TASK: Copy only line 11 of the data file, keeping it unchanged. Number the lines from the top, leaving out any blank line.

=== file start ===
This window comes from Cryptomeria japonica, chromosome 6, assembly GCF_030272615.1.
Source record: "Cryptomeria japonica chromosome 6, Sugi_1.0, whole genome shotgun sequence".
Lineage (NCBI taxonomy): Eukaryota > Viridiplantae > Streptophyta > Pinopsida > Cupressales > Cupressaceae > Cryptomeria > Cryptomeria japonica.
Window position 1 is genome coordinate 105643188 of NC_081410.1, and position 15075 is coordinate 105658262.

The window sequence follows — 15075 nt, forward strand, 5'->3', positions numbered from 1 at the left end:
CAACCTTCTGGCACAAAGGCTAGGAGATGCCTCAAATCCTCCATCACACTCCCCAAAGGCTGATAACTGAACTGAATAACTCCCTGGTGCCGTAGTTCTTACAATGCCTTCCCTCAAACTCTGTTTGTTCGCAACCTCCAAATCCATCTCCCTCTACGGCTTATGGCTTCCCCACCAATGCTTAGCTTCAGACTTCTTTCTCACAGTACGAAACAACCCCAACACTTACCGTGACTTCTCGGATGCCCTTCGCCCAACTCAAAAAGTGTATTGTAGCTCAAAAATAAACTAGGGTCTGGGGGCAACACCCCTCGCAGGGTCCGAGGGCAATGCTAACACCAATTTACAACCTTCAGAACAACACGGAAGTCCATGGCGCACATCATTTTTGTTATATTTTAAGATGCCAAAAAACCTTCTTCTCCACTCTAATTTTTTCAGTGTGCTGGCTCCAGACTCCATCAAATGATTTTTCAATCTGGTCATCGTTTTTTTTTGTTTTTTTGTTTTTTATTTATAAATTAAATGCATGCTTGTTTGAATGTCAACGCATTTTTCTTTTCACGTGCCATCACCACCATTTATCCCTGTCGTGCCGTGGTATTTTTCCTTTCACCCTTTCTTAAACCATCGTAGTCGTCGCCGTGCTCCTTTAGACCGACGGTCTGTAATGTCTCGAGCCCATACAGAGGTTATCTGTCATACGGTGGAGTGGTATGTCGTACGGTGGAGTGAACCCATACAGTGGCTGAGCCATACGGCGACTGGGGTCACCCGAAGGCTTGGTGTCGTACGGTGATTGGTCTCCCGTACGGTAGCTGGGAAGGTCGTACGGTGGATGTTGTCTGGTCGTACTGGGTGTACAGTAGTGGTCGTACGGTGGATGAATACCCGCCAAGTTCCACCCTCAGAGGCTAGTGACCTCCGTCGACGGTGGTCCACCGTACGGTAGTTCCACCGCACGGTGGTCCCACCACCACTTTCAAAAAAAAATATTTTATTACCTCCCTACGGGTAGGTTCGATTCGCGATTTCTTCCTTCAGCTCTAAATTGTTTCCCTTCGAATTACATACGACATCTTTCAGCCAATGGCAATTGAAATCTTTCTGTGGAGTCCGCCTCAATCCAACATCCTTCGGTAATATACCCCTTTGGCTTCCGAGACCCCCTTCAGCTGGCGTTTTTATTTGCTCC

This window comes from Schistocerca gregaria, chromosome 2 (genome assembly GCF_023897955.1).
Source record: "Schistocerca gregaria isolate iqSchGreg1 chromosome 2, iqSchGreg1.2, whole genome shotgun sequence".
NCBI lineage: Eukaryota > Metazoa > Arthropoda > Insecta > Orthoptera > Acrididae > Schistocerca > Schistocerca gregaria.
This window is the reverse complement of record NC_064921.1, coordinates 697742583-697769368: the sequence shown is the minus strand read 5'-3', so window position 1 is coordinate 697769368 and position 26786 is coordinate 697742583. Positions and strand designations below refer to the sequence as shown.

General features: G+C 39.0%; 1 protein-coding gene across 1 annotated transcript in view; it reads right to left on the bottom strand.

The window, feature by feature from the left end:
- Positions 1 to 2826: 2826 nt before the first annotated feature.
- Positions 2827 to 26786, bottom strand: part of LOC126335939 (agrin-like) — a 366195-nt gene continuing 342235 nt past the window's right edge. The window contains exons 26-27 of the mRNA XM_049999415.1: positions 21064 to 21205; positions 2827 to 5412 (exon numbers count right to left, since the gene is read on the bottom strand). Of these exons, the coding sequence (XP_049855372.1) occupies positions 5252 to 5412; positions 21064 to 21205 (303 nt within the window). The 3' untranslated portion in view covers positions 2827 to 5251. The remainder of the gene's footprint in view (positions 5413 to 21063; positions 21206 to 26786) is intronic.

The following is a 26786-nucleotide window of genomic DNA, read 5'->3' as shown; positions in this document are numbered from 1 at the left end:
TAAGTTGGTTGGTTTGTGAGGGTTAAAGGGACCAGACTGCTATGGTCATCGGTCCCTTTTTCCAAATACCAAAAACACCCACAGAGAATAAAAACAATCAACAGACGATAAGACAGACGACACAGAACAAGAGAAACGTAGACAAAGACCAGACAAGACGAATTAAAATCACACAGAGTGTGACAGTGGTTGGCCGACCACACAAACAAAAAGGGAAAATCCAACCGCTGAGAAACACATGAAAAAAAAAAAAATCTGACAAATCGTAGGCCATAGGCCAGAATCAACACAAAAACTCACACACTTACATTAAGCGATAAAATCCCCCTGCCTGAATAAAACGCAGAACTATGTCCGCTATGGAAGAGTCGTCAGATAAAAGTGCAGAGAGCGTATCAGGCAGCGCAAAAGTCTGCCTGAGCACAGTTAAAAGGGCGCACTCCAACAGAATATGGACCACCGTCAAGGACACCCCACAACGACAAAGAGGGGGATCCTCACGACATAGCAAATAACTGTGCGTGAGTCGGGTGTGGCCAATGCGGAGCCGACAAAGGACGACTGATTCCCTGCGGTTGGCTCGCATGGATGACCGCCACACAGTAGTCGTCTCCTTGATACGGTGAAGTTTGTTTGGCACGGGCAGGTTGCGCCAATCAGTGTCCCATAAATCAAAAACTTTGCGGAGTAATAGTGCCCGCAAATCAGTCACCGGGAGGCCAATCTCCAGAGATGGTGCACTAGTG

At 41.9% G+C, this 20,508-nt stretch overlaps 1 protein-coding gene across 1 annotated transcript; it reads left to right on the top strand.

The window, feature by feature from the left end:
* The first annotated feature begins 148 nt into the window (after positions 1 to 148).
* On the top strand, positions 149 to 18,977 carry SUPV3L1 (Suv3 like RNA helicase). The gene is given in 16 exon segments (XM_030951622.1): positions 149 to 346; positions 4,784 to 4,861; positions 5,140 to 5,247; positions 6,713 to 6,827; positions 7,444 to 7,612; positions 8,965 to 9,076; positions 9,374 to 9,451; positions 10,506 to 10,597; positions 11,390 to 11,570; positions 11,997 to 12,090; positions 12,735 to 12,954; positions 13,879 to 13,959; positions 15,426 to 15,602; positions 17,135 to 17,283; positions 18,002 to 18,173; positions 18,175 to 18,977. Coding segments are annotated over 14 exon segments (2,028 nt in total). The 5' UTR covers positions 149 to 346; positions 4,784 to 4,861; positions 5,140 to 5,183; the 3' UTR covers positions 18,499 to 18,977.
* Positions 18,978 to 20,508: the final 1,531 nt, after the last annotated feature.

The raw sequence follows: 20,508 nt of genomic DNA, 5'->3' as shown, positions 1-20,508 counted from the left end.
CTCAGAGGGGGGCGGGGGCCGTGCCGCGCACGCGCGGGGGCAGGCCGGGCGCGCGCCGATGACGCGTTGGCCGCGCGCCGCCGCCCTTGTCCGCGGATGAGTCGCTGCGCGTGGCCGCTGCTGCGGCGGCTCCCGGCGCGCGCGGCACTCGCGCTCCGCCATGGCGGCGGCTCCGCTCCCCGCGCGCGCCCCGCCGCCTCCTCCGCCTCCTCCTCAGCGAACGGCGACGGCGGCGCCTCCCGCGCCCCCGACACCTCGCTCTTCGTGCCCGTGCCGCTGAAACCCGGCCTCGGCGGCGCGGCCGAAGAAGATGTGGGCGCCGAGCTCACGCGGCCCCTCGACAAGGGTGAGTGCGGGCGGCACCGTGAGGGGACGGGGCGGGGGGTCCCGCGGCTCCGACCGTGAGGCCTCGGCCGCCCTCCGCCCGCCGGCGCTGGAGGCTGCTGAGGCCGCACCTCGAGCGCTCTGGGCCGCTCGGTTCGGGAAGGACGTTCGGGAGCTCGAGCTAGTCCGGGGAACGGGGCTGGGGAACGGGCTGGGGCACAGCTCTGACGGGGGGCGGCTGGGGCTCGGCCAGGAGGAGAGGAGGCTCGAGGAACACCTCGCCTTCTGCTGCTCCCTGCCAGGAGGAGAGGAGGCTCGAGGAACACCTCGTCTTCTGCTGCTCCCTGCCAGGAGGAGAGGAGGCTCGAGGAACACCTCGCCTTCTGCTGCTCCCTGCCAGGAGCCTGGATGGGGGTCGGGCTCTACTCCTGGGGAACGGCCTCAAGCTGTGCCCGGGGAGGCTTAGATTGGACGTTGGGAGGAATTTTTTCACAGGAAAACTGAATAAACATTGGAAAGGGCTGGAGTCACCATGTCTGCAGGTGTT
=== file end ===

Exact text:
General features: G+C 39.0%; 1 protein-coding gene across 1 annotated transcript in view; it reads right to left on the bottom strand.